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How Bryan Cranston Achieved a Net Worth of $30 Million

Bryan Cranston

63-year-old actor Bryan Cranston is now worth an astronomical fortune… $30 million, to be precise. Anyone who’s familiar with the massive success of Breaking Bad probably isn't too surprised at the news. Those who’re unaware of its cult status, on the other hand, are probably a little bemused as to how an actor who didn’t get his big break until the age of 38 has managed to pull in such a massive fortune.

Net Worth$30 Million
NameBryan Lee Cranston
BornLos Angeles, California
Birth DateMarch 7, 1956
Source of WealthActor, Director, Producer, Screenwriter
CountryUnited States

A Slow Start

Cranston began performing in amateur productions as a youth, but discouraged by his parents (who weren’t too keen on their son becoming an “entertainer”), he held back from pursuing acting professionally until several years later. His early jobs were, not to put too fine a point on it, “interesting”, and he spent several years after graduating working as everything from a “minister for hire” to a truck loader to a camera operator for a video dating company. By the time he reached his 30s, he’d clearly decided that risking the wrath of his parents was probably a better option than taking any more fly by night jobs. By the late 1980s, he began popping up regularly in TV commercials and in minor roles on shows such as Amazon Women on the Moon and The Big Turnaround. Although the pay at that stage was barely worth writing home about (his voice-over work on the Mighty Morphin Power Rangers between 1993-94 earned him a paltry $50 a day), things started to change when he landed the career-changing role of Dr. Tim Whatley, Jerry's dentist, on Seinfeld, a role he played from 1994 -1997.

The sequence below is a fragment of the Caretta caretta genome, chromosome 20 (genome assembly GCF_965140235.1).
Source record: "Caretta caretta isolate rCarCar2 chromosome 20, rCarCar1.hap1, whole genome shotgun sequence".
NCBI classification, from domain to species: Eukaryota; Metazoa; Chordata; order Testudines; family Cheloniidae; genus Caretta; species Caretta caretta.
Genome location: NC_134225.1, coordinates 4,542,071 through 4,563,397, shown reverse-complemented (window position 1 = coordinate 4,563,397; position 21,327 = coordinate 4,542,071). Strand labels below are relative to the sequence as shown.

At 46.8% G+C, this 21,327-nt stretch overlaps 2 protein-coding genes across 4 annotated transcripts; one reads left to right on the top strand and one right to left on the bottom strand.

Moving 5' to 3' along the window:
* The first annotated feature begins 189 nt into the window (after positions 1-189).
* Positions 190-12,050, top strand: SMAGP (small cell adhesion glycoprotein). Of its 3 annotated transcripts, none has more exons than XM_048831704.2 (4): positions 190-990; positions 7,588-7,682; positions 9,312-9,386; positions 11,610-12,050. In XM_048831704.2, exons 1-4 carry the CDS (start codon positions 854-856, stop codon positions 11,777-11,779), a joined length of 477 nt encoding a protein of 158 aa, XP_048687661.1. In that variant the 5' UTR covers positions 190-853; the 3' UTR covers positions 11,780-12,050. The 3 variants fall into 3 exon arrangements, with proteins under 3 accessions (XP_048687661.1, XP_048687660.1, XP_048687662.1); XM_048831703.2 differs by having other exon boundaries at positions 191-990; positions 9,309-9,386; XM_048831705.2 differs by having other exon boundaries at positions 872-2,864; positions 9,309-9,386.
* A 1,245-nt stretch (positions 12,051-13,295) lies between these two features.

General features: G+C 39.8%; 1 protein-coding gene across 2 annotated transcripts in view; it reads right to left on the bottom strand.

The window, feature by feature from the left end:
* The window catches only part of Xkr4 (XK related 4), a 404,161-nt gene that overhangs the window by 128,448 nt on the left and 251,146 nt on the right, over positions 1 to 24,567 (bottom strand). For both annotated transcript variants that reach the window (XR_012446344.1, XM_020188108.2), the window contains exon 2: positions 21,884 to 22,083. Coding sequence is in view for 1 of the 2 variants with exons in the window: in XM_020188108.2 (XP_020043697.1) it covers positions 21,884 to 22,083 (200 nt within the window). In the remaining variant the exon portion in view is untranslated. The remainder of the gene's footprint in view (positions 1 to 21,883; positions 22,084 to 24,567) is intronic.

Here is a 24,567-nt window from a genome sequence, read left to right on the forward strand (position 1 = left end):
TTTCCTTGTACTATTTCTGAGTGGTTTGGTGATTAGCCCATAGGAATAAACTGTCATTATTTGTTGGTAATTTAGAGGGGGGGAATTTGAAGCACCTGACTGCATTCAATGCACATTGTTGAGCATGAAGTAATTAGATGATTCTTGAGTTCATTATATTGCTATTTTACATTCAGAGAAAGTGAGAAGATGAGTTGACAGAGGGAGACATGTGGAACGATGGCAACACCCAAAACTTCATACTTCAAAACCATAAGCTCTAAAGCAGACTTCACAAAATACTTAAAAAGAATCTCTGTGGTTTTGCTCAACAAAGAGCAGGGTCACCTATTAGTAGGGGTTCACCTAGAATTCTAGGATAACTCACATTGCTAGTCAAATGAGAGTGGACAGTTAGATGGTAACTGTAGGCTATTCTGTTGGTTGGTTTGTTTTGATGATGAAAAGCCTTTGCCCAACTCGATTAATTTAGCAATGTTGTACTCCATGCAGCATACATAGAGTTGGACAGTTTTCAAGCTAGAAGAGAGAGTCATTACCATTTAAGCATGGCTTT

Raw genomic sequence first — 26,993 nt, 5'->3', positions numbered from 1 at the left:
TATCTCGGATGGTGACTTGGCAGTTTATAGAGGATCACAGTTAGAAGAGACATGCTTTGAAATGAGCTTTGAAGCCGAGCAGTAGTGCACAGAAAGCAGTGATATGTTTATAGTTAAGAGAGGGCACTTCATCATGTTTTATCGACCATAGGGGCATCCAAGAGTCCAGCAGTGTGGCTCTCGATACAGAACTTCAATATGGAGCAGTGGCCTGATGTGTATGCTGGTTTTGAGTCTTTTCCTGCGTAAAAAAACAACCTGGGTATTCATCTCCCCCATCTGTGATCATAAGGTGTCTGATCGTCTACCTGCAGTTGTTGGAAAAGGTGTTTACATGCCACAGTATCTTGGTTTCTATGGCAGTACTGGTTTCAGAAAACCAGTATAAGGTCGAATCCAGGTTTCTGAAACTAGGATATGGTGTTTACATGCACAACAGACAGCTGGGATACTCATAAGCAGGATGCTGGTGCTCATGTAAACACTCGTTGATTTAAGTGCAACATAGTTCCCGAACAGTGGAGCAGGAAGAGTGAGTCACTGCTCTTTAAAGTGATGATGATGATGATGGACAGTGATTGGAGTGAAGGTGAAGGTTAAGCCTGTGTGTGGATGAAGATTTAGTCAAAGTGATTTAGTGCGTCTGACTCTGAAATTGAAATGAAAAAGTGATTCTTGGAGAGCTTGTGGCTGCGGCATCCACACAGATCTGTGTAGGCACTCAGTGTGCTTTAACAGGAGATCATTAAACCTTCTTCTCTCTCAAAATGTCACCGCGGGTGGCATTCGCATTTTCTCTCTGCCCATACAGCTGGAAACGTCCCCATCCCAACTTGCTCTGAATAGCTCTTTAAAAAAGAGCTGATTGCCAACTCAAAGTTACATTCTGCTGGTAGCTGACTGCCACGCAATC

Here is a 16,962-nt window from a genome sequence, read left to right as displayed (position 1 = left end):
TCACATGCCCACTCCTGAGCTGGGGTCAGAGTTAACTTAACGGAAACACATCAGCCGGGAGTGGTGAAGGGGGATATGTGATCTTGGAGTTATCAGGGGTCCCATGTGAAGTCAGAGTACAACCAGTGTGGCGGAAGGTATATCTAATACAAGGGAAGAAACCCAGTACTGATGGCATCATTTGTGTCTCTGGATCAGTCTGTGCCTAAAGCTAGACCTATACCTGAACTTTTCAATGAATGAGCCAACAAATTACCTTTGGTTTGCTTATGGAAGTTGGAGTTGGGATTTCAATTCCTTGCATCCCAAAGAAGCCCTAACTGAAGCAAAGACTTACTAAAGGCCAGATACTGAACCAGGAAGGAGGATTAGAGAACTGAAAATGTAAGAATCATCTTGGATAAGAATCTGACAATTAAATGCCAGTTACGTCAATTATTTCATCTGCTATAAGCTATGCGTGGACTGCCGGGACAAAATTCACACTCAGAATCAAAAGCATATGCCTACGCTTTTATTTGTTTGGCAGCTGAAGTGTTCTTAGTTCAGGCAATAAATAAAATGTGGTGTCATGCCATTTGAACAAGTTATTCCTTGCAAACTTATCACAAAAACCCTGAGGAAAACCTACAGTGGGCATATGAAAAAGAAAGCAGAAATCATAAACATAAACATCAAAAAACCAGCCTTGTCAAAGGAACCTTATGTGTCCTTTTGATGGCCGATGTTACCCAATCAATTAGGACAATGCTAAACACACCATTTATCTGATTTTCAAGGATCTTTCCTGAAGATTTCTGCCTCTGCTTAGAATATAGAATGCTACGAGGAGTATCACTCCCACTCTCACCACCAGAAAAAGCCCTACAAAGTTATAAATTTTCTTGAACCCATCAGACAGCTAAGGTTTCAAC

The Rise to Fame

2 years after landing the part of Dr. Tim Whatley, Cranston took his career one step further when he featured in Tom Hanks’ directorial debut, That Thing You Do. A little of Hanks’ stardust must have rubbed off on the younger actor, as soon, casting directors were lining up to score him for their own features. After spending the next few years appearing in the likes of The X-files, Babylon 5, Strategic Command, The King of Queens, From the Earth to the Moon, and Saving Private Ryan (not to mention making a name for himself in theater productions of The God of Hell, Chapter Two, The Taming of the Shrew, A Doll's House, Barefoot in the Park, Eastern Standard, Wrestlers, and The Steven Weed Show), Cranston was offered the leading role of Hal in Malcolm in the Middle. Cranston starred on the show throughout its entire 6-year run; by the end of it, he’d not only managed to score household name status and three Primetime Emmy Award nominations, but he’d also made headway behind the lens by directing several episodes of the hit comedy.

Malcolm in the Middle to Breaking Bad